Republican voters in two U.S. states will vote on their candidates for the November election dates on Tuesday, a process that should provide yet another sense of Donald Trump’s real influence over the Conservative party.
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Nebraska and West Virginia, both of these sparsely populated states, openly side with the Republicans, and candidates who emerge victorious from these primaries have every chance of being elected in the fall.
And to bolster the support Donald Trump already enjoys in Congress or among local leaders, he must count his forces if he is to set out again to take the White House in 2024.
In Nebraska, Donald Trump is officially behind the candidacy of Charles Herbster, a 60-something who made his fortune in breeding. The man, who is running for governor, has been accused of sexual assault by eight women, including an elected local official, charges he denies en bloc.
Opposite him is Jim Pillen, a senior Conservative university official who enjoys the support of current Governor Pete Ricketts, who is unable to run for re-election even after two terms.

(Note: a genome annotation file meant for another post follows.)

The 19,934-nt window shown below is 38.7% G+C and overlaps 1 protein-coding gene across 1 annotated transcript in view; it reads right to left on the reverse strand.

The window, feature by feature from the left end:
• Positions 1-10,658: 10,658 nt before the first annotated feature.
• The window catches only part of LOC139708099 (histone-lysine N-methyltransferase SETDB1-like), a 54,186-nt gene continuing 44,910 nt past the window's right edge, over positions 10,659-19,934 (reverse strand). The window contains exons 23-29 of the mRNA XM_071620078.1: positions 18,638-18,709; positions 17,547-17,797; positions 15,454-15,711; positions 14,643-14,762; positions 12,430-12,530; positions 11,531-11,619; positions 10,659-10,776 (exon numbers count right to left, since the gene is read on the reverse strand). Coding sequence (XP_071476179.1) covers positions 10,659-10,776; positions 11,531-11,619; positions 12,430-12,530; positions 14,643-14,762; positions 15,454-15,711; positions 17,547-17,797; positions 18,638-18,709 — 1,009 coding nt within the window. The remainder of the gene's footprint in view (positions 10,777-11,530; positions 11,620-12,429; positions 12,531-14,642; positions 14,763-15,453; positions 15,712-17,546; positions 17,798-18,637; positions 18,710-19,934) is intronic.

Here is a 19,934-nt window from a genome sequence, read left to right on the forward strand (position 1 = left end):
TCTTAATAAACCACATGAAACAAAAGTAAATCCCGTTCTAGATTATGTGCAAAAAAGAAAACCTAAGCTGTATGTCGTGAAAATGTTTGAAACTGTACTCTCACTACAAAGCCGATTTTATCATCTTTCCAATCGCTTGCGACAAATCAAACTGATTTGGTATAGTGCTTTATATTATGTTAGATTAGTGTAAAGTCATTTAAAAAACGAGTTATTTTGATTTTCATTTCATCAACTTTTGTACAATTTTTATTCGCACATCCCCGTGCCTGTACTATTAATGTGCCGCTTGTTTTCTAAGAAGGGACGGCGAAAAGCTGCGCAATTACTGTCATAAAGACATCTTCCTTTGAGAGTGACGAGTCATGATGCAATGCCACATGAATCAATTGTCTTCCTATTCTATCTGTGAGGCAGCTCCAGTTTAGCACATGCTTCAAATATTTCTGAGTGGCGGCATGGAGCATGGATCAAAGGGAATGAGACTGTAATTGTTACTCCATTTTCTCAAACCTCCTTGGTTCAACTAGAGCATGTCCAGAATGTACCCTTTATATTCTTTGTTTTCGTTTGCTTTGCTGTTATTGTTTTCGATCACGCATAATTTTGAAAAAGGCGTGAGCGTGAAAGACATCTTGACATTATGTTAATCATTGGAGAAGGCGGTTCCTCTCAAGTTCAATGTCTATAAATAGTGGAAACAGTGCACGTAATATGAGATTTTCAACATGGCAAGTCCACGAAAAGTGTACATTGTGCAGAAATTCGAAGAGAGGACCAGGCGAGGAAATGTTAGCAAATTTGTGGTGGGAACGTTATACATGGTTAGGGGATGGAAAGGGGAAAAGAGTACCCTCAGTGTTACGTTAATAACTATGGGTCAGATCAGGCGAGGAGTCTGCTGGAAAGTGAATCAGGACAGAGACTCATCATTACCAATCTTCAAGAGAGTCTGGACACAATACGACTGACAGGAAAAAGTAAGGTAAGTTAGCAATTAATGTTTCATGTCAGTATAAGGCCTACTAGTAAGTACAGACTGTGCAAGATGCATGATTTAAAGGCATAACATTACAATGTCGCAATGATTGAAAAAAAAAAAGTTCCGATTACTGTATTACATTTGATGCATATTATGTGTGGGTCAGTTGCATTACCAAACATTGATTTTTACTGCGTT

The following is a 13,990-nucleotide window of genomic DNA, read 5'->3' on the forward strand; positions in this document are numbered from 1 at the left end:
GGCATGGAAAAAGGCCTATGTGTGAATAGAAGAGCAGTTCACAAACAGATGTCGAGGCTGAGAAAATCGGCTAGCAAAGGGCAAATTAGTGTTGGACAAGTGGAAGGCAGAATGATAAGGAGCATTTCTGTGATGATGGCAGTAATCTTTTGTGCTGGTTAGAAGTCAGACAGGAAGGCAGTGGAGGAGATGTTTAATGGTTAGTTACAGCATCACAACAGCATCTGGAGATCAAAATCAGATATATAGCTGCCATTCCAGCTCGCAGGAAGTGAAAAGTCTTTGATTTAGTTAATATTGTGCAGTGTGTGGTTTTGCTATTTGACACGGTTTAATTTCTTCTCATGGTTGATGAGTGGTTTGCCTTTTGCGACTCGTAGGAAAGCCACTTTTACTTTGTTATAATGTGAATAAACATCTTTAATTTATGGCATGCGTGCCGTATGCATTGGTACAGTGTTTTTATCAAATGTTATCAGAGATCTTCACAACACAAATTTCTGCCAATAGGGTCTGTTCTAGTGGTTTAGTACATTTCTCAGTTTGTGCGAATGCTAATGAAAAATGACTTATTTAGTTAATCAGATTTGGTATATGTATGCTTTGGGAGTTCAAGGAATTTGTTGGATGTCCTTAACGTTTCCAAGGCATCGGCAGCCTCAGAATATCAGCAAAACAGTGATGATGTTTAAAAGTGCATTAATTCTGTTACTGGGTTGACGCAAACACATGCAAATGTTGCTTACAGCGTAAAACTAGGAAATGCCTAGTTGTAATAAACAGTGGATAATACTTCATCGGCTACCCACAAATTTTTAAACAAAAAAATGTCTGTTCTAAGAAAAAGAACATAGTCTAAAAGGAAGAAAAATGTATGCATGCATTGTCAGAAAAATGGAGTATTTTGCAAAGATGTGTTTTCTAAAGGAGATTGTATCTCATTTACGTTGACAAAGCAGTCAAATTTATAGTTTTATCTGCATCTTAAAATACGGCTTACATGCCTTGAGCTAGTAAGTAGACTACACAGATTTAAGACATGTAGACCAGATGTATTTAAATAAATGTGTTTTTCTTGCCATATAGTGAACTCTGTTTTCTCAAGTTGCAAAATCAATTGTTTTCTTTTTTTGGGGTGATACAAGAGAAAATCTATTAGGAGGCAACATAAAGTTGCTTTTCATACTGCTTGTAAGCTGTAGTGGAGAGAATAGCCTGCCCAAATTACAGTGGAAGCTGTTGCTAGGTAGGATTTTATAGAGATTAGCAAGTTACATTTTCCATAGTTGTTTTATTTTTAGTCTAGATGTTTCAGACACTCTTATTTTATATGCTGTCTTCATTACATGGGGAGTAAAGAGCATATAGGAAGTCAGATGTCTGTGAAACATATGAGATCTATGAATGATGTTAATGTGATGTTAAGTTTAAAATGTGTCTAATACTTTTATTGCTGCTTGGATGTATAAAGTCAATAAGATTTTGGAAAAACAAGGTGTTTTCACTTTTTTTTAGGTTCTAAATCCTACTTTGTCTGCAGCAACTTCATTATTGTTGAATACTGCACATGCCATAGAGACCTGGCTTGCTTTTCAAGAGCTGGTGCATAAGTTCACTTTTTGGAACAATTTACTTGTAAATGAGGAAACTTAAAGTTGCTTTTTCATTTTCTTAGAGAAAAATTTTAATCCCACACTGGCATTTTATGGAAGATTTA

In West Virginia, where a county primary is due Tuesday, the former Republican president has voted to endorse Rep. Alex Mooney against another Republican Rep. David McKinley. Again, the election of Donald Trump is not to the liking of the state’s Governor Jim Justice, who offered his support to Mr. McKinley.
The latter irritated the former president by voting in favor of the major infrastructure renovation program that Joe Biden wanted and backing the creation of a commission of inquiry into the Jan. 6, 2021 attack on the Capitol.
Altogether, a dozen US states organize primary elections in May to determine who will be their Republican nominee for the “midterms”, the general election.
Donald Trump has already had a win in Ohio, with the victory of JD Vance, who wasn’t originally his colt but had the flair to seek and enlist the support of the billionaire-turned-politician.
If the 70-year-old takes the test in Nebraska and West Virginia, the thesis of his stranglehold on Abraham Lincoln’s party will be strengthened. If his nominees fail, other Republicans might think twice before seeking the anointing of the former White House champion.